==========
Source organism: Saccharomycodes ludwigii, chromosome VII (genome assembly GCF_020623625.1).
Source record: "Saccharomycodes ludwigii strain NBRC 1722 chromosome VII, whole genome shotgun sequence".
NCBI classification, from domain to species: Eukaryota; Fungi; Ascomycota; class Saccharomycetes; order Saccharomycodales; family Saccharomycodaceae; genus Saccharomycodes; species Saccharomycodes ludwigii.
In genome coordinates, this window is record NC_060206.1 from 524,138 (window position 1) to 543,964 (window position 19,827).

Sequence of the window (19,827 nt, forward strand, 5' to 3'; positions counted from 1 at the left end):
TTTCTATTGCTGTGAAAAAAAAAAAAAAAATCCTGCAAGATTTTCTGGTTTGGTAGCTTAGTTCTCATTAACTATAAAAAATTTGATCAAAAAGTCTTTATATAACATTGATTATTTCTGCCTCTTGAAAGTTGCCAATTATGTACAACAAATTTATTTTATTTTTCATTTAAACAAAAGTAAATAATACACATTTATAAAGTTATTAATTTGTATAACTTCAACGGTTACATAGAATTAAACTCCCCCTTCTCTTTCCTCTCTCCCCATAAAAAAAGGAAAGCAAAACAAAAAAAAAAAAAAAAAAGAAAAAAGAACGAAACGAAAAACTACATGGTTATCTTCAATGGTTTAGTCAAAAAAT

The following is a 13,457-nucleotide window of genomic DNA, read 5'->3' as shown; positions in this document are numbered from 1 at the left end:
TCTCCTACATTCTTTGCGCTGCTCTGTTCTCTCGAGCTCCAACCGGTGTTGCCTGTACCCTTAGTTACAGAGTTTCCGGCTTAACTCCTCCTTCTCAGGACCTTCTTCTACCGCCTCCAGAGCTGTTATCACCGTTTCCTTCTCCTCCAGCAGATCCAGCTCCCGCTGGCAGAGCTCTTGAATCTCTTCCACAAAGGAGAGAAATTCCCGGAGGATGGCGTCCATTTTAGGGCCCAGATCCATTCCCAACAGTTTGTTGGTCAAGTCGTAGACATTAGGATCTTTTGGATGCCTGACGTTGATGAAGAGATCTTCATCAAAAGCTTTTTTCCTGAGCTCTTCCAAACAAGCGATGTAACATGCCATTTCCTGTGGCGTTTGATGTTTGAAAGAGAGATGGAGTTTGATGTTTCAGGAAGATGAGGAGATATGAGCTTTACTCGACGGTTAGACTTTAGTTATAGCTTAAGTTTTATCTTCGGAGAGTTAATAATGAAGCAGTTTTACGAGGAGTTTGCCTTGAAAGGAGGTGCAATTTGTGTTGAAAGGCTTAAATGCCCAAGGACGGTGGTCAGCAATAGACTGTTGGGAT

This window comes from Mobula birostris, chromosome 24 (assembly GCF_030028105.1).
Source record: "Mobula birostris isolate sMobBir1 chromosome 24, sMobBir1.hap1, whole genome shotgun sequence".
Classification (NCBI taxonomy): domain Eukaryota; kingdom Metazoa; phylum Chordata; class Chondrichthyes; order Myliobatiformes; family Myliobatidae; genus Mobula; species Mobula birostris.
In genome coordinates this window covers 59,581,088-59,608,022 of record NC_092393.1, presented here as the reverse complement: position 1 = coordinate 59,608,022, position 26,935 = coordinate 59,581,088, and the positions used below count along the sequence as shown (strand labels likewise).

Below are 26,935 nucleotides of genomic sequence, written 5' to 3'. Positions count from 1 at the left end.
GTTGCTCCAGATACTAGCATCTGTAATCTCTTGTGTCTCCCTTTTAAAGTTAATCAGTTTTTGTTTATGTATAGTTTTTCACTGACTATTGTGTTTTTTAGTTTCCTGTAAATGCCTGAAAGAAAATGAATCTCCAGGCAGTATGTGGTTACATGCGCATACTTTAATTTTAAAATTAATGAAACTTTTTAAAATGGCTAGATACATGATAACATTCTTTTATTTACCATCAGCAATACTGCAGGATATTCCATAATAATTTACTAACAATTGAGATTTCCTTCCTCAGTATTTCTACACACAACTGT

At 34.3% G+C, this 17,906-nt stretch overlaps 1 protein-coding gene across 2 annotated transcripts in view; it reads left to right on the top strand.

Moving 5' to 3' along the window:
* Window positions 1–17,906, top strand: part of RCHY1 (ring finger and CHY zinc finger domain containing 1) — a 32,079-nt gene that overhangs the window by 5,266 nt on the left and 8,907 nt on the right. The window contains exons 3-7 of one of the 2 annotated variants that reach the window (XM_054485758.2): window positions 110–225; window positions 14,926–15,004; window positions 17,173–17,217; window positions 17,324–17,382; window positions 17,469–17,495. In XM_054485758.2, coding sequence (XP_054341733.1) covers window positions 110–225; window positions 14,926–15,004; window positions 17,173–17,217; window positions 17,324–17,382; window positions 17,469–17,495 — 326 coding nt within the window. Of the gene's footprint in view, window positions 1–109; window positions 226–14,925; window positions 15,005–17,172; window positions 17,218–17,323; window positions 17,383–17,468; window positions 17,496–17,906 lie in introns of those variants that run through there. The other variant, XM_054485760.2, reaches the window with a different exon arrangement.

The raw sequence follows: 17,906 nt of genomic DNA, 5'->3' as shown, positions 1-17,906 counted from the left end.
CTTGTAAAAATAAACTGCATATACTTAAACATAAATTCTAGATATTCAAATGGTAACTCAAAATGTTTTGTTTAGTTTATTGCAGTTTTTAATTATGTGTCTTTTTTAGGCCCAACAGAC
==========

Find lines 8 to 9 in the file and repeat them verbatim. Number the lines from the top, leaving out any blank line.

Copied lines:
TCTCCTACATTCTTTGCGCTGCTCTGTTCTCTCGAGCTCCAACCGGTGTTGCCTGTACCCTTAGTTACAGAGTTTCCGGCTTAACTCCTCCTTCTCAGGACCTTCTTCTACCGCCTCCAGAGCTGTTATCACCGTTTCCTTCTCCTCCAGCAGATCCAGCTCCCGCTGGCAGAGCTCTTGAATCTCTTCCACAAAGGAGAGAAATTCCCGGAGGATGGCGTCCATTTTAGGGCCCAGATCCATTCCCAACAGTTTGTTGGTCAAGTCGTAGACATTAGGATCTTTTGGATGCCTGACGTTGATGAAGAGATCTTCATCAAAAGCTTTTTTCCTGAGCTCTTCCAAACAAGCGATGTAACATGCCATTTCCTGTGGCGTTTGATGTTTGAAAGAGAGATGGAGTTTGATGTTTCAGGAAGATGAGGAGATATGAGCTTTACTCGACGGTTAGACTTTAGTTATAGCTTAAGTTTTATCTTCGGAGAGTTAATAATGAAGCAGTTTTACGAGGAGTTTGCCTTGAAAGGAGGTGCAATTTGTGTTGAAAGGCTTAAATGCCCAAGGACGGTGGTCAGCAATAGACTGTTGGGAT

This window comes from Mobula birostris, chromosome 24 (assembly GCF_030028105.1).